At the town hall in Rouen, a traditional ceremony took place, where Maori elders performed chants, prayers and other rituals to honour the dead man."France hands back Maori mummified head to New Zealand"
The Maori elders then rubbed noses with Mayor Valerie Fourneyron, a traditional Maori greeting, before signing the restitution agreement.
New Zealand first began requesting the return of the relics in the 1980s, but France's laws on cultural artefacts meant it could not give up the Maori heads in its possession.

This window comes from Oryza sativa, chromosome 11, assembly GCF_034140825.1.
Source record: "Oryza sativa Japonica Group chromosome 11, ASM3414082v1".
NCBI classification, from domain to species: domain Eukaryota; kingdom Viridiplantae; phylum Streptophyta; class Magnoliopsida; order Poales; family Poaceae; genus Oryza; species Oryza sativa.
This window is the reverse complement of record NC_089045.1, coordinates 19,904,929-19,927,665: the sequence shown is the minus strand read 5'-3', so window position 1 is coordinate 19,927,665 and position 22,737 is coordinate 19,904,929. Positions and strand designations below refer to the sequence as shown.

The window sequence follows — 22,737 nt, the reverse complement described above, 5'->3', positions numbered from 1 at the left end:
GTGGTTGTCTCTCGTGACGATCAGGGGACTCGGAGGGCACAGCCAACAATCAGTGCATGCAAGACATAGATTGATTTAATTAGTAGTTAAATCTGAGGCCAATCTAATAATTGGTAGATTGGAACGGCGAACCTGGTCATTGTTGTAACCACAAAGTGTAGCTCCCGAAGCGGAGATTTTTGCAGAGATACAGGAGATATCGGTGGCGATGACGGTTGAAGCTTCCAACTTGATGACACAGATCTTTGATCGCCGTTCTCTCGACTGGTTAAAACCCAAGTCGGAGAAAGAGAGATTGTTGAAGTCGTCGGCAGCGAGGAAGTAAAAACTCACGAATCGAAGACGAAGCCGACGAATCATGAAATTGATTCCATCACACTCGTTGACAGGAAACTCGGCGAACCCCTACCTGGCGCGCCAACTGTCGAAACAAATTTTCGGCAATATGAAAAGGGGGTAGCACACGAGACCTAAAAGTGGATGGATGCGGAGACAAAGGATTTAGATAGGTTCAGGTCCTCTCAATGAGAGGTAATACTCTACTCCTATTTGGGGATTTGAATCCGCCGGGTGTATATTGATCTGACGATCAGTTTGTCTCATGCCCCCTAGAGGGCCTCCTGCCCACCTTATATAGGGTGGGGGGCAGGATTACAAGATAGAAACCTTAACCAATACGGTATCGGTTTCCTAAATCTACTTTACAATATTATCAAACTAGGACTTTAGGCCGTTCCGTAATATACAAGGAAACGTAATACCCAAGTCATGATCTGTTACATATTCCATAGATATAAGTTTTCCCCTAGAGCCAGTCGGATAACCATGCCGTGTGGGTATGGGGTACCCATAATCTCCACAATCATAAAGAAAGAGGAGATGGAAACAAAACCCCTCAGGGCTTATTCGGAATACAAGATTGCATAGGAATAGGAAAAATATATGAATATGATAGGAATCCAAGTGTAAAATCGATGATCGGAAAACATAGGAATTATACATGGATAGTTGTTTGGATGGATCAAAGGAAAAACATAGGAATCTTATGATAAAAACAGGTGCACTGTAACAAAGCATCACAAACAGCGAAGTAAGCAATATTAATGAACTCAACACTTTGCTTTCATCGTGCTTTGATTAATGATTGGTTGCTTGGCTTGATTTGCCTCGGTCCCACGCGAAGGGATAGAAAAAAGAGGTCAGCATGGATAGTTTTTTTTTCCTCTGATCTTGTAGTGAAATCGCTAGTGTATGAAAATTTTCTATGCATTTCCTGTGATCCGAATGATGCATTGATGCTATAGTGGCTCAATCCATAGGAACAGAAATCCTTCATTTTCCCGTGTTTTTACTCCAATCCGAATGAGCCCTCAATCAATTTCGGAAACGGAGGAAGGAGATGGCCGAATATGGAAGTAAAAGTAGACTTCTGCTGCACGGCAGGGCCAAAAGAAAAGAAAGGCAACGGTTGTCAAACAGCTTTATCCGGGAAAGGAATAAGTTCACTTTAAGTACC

In 2007, Rouen's council voted to send theirs back, but were overruled by the Ministry of Culture, which feared it could set a precedent for countries to reclaim their historical artefacts.
New Zealand's Dominion Post newspaper reported that the delegation would be bringing home nine heads in total.
"The French government have provided Te Papa, on behalf of Maori, the ability to bring these ancestors home," Maori leader Michelle Hippolite told the paper.
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